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Workplace Equality In The Workplace

Decent Essays
On How to Increase Workplace Equality
Senators: I call to you in this country’s hour of need. Many Americans are barely getting by – they are being paid substandard wages and many single-parent families are well below the poverty line with no way to escape. In Alabama, a woman goes to work early in the morning, toils all day for ungrateful customers, and she doesn't return home until late at night, ready to collapse from exhaustion. She has three young children, and she cannot afford childcare – let alone new shoes. Her children wear their shoes until they fall apart on their feet. They live in a shoebox apartment on the bad side of town, which is all that their mother can afford. She works as much as she can every day, even on weekends, just to cover rent. Lucky for her children, last January she applied for welfare, so that her oldest son – 12 years old – can buy food for his family with his 4 and 6-year-old siblings on the way home from school. Their situation is not safe, and unfortunately, situations like this exist all across the United States. Waiters and waitresses are paid less than their managers who sit in cushioned chairs in back offices, barking out orders. Raising the minimum wage to $15.00 an hour, erasing the loophole that excludes tipped workers, and putting in place laws to keep the minimum wage paced with inflation will cause drastic decreases in workplace inequality.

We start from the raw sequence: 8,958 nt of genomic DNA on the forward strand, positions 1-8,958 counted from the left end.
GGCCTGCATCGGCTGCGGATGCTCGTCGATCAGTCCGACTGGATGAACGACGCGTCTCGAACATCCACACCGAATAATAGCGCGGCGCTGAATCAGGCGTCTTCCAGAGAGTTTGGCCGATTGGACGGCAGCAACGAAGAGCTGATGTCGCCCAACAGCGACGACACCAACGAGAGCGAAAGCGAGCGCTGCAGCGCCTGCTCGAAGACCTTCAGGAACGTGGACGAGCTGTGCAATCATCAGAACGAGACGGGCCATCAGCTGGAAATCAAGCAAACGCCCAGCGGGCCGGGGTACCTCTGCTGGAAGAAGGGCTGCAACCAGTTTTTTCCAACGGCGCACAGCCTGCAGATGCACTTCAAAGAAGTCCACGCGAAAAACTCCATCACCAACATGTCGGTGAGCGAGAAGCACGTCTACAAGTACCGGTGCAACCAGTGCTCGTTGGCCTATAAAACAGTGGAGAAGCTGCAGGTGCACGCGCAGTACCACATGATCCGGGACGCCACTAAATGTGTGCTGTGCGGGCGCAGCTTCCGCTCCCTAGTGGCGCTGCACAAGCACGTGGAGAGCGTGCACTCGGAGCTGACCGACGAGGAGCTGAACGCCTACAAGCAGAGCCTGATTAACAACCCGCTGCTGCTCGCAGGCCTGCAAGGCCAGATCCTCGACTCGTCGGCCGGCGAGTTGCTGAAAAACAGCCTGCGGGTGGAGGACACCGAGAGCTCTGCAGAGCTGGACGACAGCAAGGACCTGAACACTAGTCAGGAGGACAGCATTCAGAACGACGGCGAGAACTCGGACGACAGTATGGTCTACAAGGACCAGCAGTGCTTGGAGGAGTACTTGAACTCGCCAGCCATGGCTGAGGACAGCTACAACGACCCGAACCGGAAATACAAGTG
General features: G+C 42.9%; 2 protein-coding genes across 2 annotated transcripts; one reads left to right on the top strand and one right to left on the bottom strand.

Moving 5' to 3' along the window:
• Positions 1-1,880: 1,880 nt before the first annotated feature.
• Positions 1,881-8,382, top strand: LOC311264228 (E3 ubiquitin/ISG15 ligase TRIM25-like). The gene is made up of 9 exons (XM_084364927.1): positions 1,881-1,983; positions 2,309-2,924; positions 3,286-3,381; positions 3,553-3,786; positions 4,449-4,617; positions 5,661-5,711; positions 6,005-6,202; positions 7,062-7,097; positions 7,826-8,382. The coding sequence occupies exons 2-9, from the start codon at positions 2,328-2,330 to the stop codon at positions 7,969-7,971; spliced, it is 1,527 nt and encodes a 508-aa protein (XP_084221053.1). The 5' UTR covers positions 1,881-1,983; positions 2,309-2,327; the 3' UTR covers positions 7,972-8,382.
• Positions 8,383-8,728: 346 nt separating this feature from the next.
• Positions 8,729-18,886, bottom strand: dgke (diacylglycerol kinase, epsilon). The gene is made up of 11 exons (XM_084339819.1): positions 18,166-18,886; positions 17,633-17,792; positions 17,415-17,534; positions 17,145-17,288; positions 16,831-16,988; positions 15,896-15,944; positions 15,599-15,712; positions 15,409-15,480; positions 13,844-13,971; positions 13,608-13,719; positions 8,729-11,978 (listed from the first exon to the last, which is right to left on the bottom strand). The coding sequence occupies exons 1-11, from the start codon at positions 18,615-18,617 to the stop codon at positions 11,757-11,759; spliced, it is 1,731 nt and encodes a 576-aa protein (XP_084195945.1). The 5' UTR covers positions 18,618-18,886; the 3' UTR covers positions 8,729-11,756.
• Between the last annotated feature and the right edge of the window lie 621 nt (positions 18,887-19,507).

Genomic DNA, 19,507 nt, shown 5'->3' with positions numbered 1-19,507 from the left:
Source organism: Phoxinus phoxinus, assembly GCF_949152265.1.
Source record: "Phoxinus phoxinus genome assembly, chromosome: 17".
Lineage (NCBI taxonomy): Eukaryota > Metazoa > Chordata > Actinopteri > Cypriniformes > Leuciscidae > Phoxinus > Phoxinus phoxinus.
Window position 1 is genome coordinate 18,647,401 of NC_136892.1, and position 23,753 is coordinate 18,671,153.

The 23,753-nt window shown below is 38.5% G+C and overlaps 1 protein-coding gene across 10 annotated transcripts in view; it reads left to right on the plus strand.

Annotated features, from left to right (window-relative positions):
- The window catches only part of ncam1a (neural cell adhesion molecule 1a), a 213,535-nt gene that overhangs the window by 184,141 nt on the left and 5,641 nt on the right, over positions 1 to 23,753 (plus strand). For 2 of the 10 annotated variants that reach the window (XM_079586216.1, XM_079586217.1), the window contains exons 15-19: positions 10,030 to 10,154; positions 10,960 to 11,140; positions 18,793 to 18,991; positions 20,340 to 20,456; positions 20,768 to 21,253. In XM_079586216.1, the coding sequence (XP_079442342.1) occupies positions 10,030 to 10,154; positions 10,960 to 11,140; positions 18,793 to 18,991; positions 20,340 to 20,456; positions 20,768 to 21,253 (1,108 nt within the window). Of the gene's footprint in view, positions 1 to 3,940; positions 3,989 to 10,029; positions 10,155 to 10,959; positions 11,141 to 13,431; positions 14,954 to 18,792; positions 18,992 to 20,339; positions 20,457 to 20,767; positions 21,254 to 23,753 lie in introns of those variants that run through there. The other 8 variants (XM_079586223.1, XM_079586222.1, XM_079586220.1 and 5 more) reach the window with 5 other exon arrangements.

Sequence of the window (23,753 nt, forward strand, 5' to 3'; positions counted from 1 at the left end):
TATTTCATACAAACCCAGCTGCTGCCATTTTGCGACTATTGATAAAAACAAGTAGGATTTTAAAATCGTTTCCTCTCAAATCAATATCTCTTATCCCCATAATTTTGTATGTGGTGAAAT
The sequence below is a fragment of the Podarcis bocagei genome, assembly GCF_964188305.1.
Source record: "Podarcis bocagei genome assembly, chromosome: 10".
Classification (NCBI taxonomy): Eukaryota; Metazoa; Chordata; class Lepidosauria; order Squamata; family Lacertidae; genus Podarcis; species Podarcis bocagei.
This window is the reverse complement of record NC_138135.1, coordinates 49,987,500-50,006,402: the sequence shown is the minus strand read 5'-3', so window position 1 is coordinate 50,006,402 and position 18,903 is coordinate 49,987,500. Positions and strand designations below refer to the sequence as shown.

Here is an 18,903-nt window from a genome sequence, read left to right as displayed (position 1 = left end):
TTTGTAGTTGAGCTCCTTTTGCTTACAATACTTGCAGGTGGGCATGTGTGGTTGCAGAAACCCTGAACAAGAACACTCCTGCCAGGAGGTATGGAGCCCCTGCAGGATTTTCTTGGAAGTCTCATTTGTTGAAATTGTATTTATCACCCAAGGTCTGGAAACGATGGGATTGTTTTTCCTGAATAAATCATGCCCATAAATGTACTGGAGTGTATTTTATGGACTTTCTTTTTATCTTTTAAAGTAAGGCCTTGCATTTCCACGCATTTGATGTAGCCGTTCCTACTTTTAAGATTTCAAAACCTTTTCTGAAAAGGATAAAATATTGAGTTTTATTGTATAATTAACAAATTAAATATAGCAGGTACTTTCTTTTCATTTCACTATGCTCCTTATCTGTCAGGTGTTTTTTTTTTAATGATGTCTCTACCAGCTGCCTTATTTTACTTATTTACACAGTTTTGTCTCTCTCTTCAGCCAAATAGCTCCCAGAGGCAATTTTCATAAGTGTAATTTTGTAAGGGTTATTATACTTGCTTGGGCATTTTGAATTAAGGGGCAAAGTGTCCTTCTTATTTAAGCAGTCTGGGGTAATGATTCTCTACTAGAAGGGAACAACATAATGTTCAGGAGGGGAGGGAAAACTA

Welfare creates a caste system of separation between minimum wage employees and their
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